Enable FreeSync™ in the MG279’s OSD setting, choose PC’s refresh rate timing between 35-90Hz (DP/miniDP only)
On the positive, that 35 Hz lower limit would be the best we have seen on any FreeSync monitor to date. And while the 90 Hz upper limit isn't awful (considering we have seen both 75 Hz and 144 Hz limits on current monitors), it does the beg the question as to why it would be LOWER than the 144 Hz quoted maximum overall refresh rate of the display.
The ASUS MG279Q is an IPS-style display so the quality of the screen should be top notch, but that doesn't alone answer why the upper FreeSync limit and upper refresh rate would not match. We already have the Acer Predator XB270HU G-Sync display in-house that operates at a variable refresh rate as high as 144 Hz with a similar quality IPS display. I've inquired to both AMD and ASUS about the reasoning for this 90 Hz limit, and we'll see if either side cares to comment prior to the display's release.
Subject: General Tech | April 23, 2015 - 03:02 PM | Ken Addison
Tagged: podcast, video, Intel, compute stick, baytrail, asus, x205ta, SM951, NVMe, XP941, windows 10, SSD 750, acer, XR341CKA, gamebench, ios, Android
PC Perspective Podcast #346 - 04/23/2015
Join us this week as we discuss the Intel Compute Stick, ASUS X205TA, Samsung PCIe SSDs and more!
The URL for the podcast is: http://pcper.com/podcast - Share with your friends!
- iTunes - Subscribe to the podcast directly through the Store
- RSS - Subscribe through your regular RSS reader
- MP3 - Direct download link to the MP3 file
Hosts: Jeremy Hellstrom, Josh Walrath, Allyn Malventano, and Sebastian Peak
Program length: 1:18:28
Introduction and First Impressions
The ASUS X205 offers the full Windows 8.1 notebook experience for the cost of a Chromebook, and the design offers a surprising amount of polish for the price. Is this $199 Atom-powered notebook a viable solution as a daily driver? We're about to find out.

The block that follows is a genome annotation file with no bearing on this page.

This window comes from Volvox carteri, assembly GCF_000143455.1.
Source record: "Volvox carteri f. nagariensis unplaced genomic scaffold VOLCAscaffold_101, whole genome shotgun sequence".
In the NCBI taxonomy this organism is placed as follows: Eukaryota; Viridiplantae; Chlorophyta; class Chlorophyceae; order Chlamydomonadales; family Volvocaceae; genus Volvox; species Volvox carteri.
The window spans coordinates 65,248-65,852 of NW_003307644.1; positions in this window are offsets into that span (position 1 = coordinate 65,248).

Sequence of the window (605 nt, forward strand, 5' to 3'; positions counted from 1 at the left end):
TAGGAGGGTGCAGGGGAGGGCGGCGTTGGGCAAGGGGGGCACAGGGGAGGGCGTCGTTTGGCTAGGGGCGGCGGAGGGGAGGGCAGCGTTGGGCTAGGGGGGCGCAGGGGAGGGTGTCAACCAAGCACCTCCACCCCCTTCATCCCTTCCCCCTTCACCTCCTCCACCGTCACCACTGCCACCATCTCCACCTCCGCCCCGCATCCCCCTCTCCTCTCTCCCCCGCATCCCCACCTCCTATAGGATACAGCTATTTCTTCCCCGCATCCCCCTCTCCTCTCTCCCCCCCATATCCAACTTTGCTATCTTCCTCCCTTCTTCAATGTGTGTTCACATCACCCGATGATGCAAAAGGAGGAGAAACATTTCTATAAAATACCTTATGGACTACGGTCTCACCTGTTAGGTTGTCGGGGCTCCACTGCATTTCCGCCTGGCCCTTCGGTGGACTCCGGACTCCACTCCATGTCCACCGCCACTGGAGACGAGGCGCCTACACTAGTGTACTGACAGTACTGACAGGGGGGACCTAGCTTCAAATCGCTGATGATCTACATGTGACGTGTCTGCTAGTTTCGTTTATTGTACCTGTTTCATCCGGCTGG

What do you use a laptop for? A thoughtful answer to this question can be the most important part of the process when selecting your next notebook PC, and if your needs are modest there are a growing number of very low-cost options on the market. For example, I personally do not play games on a laptop, typically alternating between web, email, and Microsoft Office. Thus for myself the most important aspects of a notebook PC become screen quality, keyboard, trackpad, and battery life. High performance is not of utmost importance, and I assure myself of at least speedy load times by always choosing (or installing) a solid-state hard drive. For those reasons when I first read the description and specifications of the ASUS X205 notebook, I took notice.
The X205 is a small notebook with an 11.6” display and 1366x768 resolution, essentially matching the form-factor of Apple's 11.6" MacBook Air. It is powered by a quad-core Intel Atom processor with 2GB of RAM, and onboard storage is solid-state - though limited to 32GB and of the slower eMMC variety (which is in keeping with many Chromebooks). There is adequate connectivity as well, with the expected wireless card and two USB 2.0 ports. One aspect of this design that intrigued me was the trackpad, which ASUS claims is using "smartphone technology", indicating a touchscreen digitizer implementation. Smoothness and accuracy are the biggest problems I find with most inexpensive notebook trackpads, and if this turns out to be a strong performer it would be a major boon to the X205's overall usability. I opted for the Microsoft Signature Edition of the X205TA, which carries the same $199 retail price but does not come preloaded with any trialware or other junk software.